Employers at job fair hope to attract workers with opportunities to grow

More than 100 employers gathered Thursday at the Northwest Montana Job and Opportunity Fair to reach out to potential employees in a competitive job market.

Although needs and vacancies varied across industries and sectors, employers expressed many of the same concerns: a small hiring pool and difficulty hiring or retaining employees due to rising housing costs. Many say they are offering new benefits, sign-up bonuses, and other incentives for filling vacancies.

The event, hosted by the Daily Inter Lake, the Kalispell Chamber of Commerce, Flathead Valley Community College and Job Service Kalispell, took place at the Flathead County Fairgrounds.

Logan Health is hiring in nearly every department, noted the hospital’s recruiter Amy Quinn, who said hiring registered nurses will continue to be her biggest challenge this year. Since the beginning of the COVID-19 pandemic, there has been a nationwide shortage of registered nursing staff.

Quinn said Logan Health is hiring all sorts of entry-level jobs starting at $16 an hour. She said the health care provider is interested in helping its employees advance and offering opportunities to help them upskill.

“We’re trying to train our own people,” Quinn said. “So if you step into an entry-level position, you can grow anywhere. Once you go with us, we’ll get $3,000 a year in tuition reimbursement. So we also work with local colleges and help people become what they want to be and also help fund that.”

Technology company Applied Materials takes a similar approach, hiring young professionals, training them, and giving them opportunities to stay and grow.

Planning and logistics manager Betsy Walhert said the company is hiring in logistics, warehousing, shipping, planning and production.

“We want to advance from within so they can grow into positions in their careers and benefit from tuition reimbursement,” she said. “I have two people on my team at the moment who started from different positions, worked full-time and went to school on the side.”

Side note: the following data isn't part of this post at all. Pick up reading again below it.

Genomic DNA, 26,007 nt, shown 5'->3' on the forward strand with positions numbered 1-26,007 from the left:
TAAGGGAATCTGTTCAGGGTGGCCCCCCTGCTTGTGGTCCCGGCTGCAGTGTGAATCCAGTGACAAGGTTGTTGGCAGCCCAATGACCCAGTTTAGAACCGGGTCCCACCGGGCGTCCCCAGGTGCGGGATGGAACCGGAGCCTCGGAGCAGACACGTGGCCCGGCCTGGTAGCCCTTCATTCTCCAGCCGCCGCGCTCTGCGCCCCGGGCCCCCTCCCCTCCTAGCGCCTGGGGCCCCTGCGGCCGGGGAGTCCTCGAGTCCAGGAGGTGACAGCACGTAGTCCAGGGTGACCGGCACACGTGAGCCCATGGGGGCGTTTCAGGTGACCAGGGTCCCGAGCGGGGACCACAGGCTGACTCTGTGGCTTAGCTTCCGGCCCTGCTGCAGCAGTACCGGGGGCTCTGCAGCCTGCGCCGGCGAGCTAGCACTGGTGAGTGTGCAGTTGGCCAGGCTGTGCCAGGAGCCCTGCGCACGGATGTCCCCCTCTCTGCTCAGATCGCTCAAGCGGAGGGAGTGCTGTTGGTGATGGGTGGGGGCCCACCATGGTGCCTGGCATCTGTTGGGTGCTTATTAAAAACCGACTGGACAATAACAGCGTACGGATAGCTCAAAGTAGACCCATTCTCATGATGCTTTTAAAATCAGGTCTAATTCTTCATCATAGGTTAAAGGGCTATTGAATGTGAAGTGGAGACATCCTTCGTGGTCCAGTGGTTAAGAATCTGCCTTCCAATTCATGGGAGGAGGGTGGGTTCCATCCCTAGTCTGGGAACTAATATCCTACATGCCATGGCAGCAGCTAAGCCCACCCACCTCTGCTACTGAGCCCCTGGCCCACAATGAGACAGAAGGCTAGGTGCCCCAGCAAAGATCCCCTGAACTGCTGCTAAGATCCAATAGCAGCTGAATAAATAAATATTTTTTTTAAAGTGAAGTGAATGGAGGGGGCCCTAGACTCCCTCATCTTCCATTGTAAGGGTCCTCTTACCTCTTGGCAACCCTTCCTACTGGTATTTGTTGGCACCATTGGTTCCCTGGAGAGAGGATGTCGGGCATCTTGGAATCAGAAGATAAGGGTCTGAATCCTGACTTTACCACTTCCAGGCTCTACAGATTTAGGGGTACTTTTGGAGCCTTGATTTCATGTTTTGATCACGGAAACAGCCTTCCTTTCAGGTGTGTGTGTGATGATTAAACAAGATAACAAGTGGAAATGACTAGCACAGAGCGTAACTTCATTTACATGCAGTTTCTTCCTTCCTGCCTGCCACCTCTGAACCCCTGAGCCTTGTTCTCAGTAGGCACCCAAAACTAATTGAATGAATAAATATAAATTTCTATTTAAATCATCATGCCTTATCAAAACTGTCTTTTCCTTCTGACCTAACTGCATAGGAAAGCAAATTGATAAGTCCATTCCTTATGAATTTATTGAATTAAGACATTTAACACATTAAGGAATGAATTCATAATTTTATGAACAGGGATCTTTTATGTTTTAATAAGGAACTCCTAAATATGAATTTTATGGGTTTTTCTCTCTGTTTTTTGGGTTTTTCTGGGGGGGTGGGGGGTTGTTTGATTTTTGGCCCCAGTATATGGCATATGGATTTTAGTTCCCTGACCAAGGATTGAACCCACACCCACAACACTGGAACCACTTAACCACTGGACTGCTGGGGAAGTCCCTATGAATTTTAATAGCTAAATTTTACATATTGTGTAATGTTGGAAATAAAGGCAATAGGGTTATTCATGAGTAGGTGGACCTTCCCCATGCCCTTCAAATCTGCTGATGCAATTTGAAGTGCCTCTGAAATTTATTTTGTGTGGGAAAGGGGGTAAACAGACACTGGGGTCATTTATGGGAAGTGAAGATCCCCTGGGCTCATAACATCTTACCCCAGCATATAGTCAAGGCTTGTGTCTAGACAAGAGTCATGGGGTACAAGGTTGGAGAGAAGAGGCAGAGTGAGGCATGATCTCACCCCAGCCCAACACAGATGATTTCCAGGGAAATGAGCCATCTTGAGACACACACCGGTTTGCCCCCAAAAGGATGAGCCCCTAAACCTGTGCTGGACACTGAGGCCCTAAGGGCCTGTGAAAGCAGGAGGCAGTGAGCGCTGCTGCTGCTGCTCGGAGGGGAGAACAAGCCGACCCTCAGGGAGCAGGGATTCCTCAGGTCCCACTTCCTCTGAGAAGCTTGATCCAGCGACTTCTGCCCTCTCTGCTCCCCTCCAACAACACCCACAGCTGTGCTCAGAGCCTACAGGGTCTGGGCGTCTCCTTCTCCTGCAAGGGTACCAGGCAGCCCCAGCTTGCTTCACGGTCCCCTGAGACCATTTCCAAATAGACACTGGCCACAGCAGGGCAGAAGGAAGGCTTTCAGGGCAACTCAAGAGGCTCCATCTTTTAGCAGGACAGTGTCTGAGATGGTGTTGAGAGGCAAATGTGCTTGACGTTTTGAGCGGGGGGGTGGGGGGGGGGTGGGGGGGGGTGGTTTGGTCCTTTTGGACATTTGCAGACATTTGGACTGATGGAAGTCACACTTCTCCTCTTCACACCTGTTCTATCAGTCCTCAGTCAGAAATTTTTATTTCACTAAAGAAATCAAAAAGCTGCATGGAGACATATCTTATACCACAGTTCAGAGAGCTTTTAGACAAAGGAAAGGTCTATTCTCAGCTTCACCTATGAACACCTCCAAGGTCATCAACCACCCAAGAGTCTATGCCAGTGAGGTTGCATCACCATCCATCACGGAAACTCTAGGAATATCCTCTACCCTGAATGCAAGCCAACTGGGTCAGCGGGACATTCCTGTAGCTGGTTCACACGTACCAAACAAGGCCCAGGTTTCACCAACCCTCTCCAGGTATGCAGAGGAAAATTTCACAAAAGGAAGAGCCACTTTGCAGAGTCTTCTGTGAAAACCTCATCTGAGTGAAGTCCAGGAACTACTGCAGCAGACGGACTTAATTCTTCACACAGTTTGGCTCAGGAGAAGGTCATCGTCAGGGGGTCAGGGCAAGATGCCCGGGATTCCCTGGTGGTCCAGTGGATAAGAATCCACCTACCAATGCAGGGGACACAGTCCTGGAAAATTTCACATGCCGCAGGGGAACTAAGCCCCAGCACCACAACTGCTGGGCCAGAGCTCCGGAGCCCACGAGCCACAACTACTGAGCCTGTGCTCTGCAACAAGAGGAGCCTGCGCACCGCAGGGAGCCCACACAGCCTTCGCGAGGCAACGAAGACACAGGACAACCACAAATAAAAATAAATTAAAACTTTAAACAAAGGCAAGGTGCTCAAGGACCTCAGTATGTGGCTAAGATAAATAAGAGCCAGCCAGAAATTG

The company’s general manager for Montana told the Daily Inter Lake in November that Applied Materials plans to add up to 200 new jobs at Kalispell this year by expanding into a new manufacturing facility in Evergreen. The other two facilities in Montana are on Reserve Drive and Birch Grove Road.

ANOTHER BIG Employer in Flathead Valley is looking for Weyerhaeuser to fill vacancies.

Trisha Federico, senior human resources business partner, said the company is hiring for both its Columbia Falls and Kalispell locations, but there are some factors that make hiring difficult.

One of those is housing, she said, noting that they have hired people from abroad who eventually pull out after researching the cost of housing in the area. It is also difficult to hire them for their night shifts.

“We’re a 24/7 operation in Columbia Falls so that’s challenging and we’re just competing with other employers in the area on a somewhat limited candidate pool and it’s a candidate market,” Federico said.

Weyerhaeuser’s Flathead Valley offices have focused their efforts on hiring local people who are already based here. Federico said the company also partners with local schools and creates internship opportunities to find new ways of hiring in a competitive market.